“That has stayed with me,” said Tashin, now a junior and a BRYT alum, of the social media bullying. “A lot of people told me I wouldn’t get anywhere in life.”
Dorchester, just south of Boston, wallows in hardship. The per capita income is just $26,292, the second lowest in the Boston area, and almost more than $10,000 less than the city average. Just 14 percent of residents hold bachelor’s degrees. The 460 students at Boston Arts Academy reflect these economic burdens: Two thirds come from economically disadvantaged families, and one third entered ninth grade reading below grade level.
Students at the Academy, the Boston school system’s only public high school for the arts, carry the weight of stress and community violence, said Charmain Jackman, the school’s dean of Health & Wellness. Students embody these stressors with increased levels of depression and trauma. Thought disorders like schizophrenia and delusional disorder are also up here, all made worse, said Jackman, by the recent death of a beloved teacher.
That has placed pressure on the school’s mental health services, and its Bridge program, which is similar to the BRYT model used at Rindge & Latin. Besides helping students reenter school after mental health-related absences, the program, started in 2014, focuses on what directors call pre-emptive help. If program coordinators notice a student becoming high risk — excessive absences or tardiness —they will intervene.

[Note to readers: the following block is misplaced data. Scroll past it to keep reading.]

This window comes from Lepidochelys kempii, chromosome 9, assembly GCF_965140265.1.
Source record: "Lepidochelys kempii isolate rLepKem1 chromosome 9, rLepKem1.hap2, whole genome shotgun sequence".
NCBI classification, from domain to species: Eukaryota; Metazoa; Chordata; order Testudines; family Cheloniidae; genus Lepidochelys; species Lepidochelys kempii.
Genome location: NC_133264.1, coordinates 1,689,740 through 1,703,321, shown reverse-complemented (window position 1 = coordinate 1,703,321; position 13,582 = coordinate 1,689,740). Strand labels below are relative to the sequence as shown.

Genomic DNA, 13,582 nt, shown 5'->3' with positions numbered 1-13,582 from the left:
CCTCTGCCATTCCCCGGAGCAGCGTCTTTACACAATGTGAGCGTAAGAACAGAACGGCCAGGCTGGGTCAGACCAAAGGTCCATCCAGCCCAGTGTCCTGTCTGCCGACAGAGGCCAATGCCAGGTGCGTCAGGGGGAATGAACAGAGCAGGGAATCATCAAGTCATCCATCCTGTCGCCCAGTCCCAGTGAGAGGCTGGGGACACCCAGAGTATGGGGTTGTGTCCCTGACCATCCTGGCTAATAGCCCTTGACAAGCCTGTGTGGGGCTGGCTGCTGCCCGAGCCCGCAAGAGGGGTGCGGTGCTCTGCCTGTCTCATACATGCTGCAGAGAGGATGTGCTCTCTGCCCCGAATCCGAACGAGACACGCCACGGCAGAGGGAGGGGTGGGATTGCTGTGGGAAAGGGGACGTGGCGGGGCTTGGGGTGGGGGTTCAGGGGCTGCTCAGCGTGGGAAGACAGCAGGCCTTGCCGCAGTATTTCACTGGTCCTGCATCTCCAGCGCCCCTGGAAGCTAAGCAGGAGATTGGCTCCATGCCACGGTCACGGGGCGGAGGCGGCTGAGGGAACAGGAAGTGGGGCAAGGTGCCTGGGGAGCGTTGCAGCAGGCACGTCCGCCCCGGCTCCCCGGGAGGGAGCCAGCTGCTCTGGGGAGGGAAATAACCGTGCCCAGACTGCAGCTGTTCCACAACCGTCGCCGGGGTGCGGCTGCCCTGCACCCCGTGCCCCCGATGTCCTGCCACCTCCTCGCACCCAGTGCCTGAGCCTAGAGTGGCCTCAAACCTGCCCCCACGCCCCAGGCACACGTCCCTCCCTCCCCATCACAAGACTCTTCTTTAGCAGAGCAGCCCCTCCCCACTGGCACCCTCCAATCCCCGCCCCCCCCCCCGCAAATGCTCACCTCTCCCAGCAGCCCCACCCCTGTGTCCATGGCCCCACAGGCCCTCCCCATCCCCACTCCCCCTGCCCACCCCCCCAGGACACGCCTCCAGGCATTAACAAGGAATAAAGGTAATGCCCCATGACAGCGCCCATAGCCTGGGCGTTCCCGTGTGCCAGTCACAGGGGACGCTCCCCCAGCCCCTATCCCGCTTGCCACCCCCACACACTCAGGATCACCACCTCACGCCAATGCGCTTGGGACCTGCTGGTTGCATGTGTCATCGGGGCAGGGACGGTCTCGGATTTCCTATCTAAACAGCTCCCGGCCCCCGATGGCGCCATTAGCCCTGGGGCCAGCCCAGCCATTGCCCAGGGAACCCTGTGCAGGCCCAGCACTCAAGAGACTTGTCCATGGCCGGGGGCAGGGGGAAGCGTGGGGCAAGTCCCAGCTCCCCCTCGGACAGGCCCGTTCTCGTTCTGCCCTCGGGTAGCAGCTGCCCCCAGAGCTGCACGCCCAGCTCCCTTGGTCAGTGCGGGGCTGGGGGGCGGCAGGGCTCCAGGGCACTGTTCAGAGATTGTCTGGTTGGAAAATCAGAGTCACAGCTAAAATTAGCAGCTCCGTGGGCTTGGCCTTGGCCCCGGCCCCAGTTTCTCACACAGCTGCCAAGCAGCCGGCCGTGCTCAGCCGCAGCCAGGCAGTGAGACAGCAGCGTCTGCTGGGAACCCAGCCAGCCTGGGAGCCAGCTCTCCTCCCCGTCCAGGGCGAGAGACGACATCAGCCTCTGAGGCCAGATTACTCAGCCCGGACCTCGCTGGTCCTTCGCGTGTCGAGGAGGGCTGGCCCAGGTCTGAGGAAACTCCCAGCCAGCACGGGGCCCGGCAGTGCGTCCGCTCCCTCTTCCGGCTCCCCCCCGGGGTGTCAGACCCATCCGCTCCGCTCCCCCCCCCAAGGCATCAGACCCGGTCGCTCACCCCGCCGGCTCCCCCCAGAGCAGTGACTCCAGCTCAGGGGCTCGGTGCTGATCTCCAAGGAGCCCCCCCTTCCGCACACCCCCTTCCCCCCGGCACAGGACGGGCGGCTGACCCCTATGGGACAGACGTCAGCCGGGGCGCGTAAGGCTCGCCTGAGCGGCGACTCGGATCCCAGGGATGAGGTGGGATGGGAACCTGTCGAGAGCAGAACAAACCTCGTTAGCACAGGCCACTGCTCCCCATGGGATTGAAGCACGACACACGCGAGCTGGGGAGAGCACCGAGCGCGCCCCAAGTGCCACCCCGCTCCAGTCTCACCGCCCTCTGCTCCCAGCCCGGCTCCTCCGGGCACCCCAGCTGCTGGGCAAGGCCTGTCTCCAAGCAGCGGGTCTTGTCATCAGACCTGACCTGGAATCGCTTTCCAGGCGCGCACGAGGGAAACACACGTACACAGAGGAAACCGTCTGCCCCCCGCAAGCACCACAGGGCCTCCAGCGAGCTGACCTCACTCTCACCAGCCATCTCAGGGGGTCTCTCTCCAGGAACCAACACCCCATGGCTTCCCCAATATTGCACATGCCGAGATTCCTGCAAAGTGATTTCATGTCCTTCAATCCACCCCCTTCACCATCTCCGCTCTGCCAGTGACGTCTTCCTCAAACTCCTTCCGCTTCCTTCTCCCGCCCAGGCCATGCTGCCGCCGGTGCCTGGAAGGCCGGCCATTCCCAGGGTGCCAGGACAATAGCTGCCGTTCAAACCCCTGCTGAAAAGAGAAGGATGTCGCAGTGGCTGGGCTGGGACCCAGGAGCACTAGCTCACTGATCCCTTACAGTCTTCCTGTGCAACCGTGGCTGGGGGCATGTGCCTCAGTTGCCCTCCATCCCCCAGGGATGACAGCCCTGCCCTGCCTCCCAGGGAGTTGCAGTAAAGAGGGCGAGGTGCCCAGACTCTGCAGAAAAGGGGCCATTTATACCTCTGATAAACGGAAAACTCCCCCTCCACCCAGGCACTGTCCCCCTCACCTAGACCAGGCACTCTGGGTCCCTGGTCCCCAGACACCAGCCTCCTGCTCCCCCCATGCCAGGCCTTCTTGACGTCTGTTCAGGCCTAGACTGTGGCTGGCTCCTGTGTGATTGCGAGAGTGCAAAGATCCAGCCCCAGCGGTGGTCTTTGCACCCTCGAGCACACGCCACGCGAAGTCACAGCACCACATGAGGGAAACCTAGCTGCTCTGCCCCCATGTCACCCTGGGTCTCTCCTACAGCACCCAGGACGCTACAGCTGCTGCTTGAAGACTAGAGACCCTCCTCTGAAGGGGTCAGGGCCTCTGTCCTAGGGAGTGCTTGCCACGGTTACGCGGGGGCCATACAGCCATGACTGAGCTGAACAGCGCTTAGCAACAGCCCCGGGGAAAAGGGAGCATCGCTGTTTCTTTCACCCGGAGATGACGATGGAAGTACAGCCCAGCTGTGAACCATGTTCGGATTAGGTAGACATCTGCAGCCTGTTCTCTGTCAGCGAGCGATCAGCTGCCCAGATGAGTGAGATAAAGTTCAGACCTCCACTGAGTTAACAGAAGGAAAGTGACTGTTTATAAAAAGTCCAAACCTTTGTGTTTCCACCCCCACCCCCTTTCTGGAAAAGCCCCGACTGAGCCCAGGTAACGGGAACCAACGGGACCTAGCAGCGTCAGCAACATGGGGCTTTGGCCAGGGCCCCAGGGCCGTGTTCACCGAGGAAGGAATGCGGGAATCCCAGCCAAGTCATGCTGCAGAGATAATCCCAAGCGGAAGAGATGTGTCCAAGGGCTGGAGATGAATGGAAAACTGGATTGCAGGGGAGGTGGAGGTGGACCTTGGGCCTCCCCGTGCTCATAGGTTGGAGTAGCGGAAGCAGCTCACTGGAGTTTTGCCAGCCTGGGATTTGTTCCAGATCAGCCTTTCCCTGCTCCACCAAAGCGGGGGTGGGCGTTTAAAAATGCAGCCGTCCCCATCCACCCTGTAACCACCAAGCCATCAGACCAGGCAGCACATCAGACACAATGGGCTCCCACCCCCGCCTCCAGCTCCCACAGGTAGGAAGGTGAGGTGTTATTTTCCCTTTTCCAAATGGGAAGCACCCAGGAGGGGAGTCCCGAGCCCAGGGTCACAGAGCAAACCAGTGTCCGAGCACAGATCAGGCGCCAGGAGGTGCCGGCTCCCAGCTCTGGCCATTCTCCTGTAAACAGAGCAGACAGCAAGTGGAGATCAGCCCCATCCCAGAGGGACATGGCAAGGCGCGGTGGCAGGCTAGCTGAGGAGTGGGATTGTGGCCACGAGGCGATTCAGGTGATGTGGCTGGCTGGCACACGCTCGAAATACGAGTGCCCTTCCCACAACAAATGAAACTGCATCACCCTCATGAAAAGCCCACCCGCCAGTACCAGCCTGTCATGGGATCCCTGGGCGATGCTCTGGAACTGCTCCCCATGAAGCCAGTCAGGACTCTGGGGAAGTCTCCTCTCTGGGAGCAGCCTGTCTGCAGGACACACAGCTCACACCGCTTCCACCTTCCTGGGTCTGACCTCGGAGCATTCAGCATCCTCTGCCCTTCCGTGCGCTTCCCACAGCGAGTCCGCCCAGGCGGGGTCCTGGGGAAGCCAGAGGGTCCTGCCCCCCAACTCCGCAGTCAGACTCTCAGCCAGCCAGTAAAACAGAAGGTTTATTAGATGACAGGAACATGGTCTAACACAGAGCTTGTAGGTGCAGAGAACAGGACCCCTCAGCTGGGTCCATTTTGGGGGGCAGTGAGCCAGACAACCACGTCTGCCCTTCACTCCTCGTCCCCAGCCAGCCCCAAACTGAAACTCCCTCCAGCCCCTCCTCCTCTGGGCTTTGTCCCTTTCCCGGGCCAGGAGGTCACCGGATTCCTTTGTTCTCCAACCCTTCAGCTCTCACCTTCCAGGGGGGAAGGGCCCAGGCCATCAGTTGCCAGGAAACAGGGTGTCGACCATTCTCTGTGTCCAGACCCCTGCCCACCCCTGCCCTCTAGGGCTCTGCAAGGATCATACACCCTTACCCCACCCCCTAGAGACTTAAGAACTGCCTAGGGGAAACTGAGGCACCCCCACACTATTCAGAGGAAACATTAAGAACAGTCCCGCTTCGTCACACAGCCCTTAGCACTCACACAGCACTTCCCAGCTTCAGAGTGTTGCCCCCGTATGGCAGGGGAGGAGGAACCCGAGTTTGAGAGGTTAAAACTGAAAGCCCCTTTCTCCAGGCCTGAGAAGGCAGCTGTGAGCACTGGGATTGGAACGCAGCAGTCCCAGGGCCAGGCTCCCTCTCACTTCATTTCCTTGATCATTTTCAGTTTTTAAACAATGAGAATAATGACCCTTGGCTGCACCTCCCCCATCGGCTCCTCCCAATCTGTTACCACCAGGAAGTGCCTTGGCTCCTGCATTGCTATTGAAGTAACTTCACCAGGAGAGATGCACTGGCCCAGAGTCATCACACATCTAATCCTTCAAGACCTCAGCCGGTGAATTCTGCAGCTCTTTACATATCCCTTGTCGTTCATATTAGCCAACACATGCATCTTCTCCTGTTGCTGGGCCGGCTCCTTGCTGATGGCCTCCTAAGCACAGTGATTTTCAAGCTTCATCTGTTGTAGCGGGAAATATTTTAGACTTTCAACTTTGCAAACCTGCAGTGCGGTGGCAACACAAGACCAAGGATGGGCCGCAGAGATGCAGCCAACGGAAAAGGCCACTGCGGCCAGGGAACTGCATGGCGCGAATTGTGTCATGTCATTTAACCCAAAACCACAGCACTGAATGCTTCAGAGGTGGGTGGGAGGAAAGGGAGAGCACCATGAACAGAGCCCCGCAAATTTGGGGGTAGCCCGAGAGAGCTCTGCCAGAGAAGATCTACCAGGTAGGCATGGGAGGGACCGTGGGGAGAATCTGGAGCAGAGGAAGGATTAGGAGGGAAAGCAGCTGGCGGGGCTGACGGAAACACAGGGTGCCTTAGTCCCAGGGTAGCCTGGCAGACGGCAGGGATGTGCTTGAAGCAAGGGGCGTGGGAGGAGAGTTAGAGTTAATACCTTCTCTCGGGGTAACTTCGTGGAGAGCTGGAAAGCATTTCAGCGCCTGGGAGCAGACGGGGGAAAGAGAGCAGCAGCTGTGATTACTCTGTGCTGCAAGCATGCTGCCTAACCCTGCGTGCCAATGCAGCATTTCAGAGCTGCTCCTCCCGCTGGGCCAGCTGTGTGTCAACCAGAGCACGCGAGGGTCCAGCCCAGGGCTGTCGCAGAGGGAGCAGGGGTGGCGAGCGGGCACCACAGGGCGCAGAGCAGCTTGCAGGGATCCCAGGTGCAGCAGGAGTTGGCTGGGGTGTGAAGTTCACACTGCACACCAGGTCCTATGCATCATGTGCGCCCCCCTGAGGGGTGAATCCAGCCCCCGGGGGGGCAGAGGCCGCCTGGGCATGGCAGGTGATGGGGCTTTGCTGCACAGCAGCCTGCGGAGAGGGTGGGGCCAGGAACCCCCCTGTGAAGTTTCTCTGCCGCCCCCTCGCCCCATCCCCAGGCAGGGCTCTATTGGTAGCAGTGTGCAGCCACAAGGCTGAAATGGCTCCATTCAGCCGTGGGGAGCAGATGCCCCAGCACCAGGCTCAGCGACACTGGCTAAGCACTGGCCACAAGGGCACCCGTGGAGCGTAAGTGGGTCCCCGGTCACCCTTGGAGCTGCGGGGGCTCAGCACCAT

The dedicated classroom here is tiny, a roughly 12- by 15-foot room crammed with a few 5-foot-long desks and two computers. A tack board welcomes the program’s nine participants and helps coordinators keep track of student comings and goings.
Despite its narrow confines, the room served as a home for Dashawn, a senior here, at a time he desperately needed shelter. As a sophomore, Dashawn lost his father. Devastated family members went their separate ways. Dashawn’s mother slid into depression, exacerbated by her inability to afford the rent after her husband’s death; she moved to Georgia to start a new life. Penniless and alone, Dashawn drifted from friend’s house to friend’s house. Inevitably, he was asked to leave after a few weeks. He slept in hallways at times.
“Outside it’s like, ‘Damn, where am I going to sleep tonight?’” said Dashawn, now 19. “Coming to school is the part where, ‘O.K., you’re good for now.’”
Dashawn credits Bridge with giving him a space where he could be vulnerable and let his emotions out. Sarah Nichols, coordinator of the Bridge program, and Jackman helped just by being there and reassuring him he could get through a rough patch in his life, he said. The program also helped him communicate with his teachers and make up assignments. Program coordinators gave him gift cards for food and helped him fill out applications for housing. But they also gave him a space to sit down and gather his thoughts.